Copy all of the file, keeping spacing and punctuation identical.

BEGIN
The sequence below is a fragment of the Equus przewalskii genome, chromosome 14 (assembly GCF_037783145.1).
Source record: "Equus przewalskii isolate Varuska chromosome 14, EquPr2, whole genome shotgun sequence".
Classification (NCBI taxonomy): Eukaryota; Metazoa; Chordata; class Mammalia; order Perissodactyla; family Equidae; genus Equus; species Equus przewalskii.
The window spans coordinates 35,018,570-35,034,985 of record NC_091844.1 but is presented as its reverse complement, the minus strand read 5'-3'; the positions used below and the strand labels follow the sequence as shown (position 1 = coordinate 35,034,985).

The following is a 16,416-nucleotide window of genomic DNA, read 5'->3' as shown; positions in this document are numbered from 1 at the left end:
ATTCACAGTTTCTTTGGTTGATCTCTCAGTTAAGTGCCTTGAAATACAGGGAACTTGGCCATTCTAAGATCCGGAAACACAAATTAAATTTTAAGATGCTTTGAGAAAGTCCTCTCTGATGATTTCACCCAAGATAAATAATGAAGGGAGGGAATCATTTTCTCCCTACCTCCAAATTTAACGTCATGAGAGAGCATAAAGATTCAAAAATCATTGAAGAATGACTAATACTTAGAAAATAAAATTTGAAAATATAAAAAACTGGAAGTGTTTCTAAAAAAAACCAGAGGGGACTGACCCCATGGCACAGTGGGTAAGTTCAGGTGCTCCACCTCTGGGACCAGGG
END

The sequence below is a fragment of the Equus przewalskii genome, chromosome 14 (assembly GCF_037783145.1).
Source record: "Equus przewalskii isolate Varuska chromosome 14, EquPr2, whole genome shotgun sequence".
Classification (NCBI taxonomy): Eukaryota; Metazoa; Chordata; class Mammalia; order Perissodactyla; family Equidae; genus Equus; species Equus przewalskii.
The window spans coordinates 35,018,570-35,034,985 of record NC_091844.1 but is presented as its reverse complement, the minus strand read 5'-3'; the positions used below and the strand labels follow the sequence as shown (position 1 = coordinate 35,034,985).

The following is a 16,416-nucleotide window of genomic DNA, read 5'->3' as shown; positions in this document are numbered from 1 at the left end:
ATTCACAGTTTCTTTGGTTGATCTCTCAGTTAAGTGCCTTGAAATACAGGGAACTTGGCCATTCTAAGATCCGGAAACACAAATTAAATTTTAAGATGCTTTGAGAAAGTCCTCTCTGATGATTTCACCCAAGATAAATAATGAAGGGAGGGAATCATTTTCTCCCTACCTCCAAATTTAACGTCATGAGAGAGCATAAAGATTCAAAAATCATTGAAGAATGACTAATACTTAGAAAATAAAATTTGAAAATATAAAAAACTGGAAGTGTTTCTAAAAAAAACCAGAGGGGACTGACCCCATGGCACAGTGGGTAAGTTCAGGTGCTCCACCTCTGGGACCAGGG